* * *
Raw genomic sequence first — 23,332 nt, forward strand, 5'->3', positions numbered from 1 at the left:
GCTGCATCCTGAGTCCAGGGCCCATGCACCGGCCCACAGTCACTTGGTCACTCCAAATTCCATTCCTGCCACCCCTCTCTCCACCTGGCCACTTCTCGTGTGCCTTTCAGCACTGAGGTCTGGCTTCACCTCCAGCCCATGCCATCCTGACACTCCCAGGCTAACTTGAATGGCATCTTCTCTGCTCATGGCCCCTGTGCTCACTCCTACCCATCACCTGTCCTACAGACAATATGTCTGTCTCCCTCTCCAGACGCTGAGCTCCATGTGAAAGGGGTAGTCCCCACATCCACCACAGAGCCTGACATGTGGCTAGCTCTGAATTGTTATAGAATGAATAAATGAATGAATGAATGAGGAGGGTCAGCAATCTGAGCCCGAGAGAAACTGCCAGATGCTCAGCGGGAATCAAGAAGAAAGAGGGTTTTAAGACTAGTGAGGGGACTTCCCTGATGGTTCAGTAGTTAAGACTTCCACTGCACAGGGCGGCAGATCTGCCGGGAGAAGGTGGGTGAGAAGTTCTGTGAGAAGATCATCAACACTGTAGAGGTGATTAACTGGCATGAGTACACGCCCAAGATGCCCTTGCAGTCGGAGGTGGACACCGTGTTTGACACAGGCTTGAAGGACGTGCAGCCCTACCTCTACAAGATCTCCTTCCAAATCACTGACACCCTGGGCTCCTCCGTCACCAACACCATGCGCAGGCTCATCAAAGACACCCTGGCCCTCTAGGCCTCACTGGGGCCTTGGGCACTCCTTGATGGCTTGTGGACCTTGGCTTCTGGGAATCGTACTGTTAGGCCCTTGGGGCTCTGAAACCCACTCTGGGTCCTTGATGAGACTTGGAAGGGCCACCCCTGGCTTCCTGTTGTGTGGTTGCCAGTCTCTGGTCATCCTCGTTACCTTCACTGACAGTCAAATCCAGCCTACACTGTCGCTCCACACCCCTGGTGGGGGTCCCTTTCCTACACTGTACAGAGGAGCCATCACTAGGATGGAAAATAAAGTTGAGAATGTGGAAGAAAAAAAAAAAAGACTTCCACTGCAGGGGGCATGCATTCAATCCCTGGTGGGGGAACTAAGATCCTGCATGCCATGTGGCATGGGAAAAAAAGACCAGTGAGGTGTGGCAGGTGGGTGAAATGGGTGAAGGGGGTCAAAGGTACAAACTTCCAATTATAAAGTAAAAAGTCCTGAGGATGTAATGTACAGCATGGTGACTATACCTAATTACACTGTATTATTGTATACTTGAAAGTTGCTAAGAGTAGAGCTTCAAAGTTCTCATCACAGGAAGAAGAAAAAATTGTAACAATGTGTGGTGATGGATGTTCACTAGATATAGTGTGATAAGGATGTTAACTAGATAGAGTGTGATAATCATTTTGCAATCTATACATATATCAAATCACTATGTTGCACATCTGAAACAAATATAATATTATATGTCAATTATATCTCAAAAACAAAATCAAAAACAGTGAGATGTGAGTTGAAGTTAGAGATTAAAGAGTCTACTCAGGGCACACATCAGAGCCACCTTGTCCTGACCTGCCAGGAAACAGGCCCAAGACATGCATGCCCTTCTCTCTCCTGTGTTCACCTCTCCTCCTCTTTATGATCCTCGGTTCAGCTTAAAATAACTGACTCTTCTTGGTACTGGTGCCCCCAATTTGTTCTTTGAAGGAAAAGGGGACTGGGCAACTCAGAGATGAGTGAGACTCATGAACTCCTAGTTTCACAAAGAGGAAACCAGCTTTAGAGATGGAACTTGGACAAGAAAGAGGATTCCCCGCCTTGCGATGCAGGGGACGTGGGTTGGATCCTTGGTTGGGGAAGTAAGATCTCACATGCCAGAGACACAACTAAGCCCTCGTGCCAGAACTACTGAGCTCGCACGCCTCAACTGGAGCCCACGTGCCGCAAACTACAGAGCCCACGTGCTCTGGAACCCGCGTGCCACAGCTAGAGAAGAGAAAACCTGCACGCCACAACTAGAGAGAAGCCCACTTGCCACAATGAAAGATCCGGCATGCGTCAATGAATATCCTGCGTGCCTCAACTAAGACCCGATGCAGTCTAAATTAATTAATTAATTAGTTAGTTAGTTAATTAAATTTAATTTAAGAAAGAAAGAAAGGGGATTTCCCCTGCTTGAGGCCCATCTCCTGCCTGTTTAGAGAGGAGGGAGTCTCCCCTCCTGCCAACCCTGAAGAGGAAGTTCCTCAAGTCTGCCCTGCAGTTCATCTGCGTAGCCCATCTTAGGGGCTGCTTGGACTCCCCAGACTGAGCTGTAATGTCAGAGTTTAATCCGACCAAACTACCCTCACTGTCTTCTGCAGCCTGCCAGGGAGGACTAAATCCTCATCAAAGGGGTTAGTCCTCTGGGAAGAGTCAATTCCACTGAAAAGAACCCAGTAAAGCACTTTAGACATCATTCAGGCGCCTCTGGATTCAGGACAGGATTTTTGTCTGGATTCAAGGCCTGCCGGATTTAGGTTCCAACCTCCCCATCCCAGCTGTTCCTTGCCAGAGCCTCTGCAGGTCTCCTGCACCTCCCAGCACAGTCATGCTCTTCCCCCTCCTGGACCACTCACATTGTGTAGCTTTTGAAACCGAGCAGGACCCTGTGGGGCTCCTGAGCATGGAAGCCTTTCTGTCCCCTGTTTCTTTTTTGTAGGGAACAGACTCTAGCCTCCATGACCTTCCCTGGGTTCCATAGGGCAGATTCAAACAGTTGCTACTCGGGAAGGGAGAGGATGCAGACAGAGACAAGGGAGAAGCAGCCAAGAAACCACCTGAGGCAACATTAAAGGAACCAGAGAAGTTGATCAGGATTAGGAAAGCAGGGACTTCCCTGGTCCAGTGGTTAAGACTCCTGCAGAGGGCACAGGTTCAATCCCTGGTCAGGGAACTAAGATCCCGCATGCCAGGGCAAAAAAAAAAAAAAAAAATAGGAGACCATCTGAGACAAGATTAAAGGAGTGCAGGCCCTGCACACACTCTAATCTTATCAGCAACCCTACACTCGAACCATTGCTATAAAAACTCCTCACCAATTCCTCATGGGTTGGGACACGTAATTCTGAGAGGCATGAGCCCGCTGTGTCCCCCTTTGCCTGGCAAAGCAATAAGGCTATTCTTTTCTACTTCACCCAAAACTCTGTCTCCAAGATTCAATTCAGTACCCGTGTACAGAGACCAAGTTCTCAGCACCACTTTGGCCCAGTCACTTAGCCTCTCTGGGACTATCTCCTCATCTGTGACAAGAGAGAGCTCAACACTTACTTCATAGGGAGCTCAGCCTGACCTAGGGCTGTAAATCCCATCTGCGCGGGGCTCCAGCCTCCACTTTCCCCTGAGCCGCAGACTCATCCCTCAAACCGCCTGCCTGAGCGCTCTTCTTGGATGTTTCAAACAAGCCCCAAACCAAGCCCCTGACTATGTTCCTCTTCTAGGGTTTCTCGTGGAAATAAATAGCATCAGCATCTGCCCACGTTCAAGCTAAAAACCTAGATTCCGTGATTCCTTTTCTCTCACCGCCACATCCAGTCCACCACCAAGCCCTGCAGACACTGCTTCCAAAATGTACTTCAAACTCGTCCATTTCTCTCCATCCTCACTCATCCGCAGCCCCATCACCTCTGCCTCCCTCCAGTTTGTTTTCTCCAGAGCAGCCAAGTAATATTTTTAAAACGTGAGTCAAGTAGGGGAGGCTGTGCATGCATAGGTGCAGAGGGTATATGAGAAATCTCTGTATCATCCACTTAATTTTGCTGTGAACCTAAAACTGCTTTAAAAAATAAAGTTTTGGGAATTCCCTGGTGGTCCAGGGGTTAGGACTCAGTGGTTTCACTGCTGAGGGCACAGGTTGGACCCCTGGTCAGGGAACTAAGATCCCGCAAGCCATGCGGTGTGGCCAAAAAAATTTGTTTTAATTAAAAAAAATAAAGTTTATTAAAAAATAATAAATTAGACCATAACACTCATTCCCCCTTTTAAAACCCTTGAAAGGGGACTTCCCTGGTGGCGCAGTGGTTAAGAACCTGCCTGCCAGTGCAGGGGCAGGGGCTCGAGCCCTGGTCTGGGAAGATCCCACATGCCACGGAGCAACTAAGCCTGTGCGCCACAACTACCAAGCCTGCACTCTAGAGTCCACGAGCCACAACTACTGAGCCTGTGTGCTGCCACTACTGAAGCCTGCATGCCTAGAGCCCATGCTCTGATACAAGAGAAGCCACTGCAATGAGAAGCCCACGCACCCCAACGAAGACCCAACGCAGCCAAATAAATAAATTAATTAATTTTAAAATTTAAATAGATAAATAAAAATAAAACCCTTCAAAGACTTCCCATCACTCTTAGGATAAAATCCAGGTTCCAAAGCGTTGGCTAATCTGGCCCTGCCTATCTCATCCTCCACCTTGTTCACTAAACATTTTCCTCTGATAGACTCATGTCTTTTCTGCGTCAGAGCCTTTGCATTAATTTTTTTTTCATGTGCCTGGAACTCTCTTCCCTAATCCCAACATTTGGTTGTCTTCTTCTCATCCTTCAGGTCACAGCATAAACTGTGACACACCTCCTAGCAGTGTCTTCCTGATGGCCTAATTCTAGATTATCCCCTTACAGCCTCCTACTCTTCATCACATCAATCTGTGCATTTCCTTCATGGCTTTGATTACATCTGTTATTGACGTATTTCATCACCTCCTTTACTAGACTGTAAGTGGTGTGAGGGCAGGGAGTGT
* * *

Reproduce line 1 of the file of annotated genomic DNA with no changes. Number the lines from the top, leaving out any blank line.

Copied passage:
Raw genomic sequence first — 23,332 nt, forward strand, 5'->3', positions numbered from 1 at the left: